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Thienamycin, imipenem and new members of the carbapenem class of β-lactam antibiotics

  • F. Baker
  • L. D. Cama
  • B. G. Christensen
  • W. J. Leanza
  • D. H. Shih
  • K. J. Wildonger

Abstract

Thienamycin (Figure 1a) was initially isolated from Streptomyces cattleya and was the first member of the carbapenem class to be characterized. Two observations became immediately obvious. First, its antibacterial spectrum and potency has no equal among either the naturally-occurring or semi-synthetic β-lactam antibiotics (Kropp et al., 1976). Secondly, its structure is equally unique. (1a) is the initial member of a large series of antibiotics having the carbapenem nucleus (2) (Albers-Schonberg et a1., 1978). Also, the two hydrogen atoms at the adjacent 5,6 positions of the bicyclic ring structure are trans rather than the cis configuration found in the penicillins and cephalosporins. Although a sulphur atom is contained in the thienamycin structure, it is appended in the exocyclic cysteamine side chain rather than located within the nucleus itself. However, the most remarkable feature of the structure is the replacement of the conventional amide side chain with the hydroxyethyl group.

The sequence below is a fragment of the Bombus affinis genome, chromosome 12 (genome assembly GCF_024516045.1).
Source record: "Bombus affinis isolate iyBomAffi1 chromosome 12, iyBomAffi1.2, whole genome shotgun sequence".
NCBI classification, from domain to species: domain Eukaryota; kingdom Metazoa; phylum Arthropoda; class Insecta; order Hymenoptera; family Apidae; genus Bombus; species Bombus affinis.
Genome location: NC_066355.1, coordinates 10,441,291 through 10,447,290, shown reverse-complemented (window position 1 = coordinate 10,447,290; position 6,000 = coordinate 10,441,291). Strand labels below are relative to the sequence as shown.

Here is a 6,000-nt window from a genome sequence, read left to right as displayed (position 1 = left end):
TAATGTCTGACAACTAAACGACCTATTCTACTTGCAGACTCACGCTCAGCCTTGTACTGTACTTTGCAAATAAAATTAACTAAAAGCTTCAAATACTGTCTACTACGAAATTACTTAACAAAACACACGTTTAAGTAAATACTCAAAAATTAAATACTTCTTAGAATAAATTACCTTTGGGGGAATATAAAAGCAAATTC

Keywords

Total Synthesis Lactam Antibiotic Tetrahedron Letter Hydroxyethyl Group Amide Side Chain 
These keywords were added by machine and not by the authors. This process is experimental and the keywords may be updated as the learning algorithm improves.

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Copyright information

© Macmillan Publishers Limited 1984

Authors and Affiliations

  • F. Baker
    • 1
  • L. D. Cama
  • B. G. Christensen
  • W. J. Leanza
  • D. H. Shih
  • K. J. Wildonger
  1. 1.Merck Sharp & Dohme Research LaboratoriesUSA

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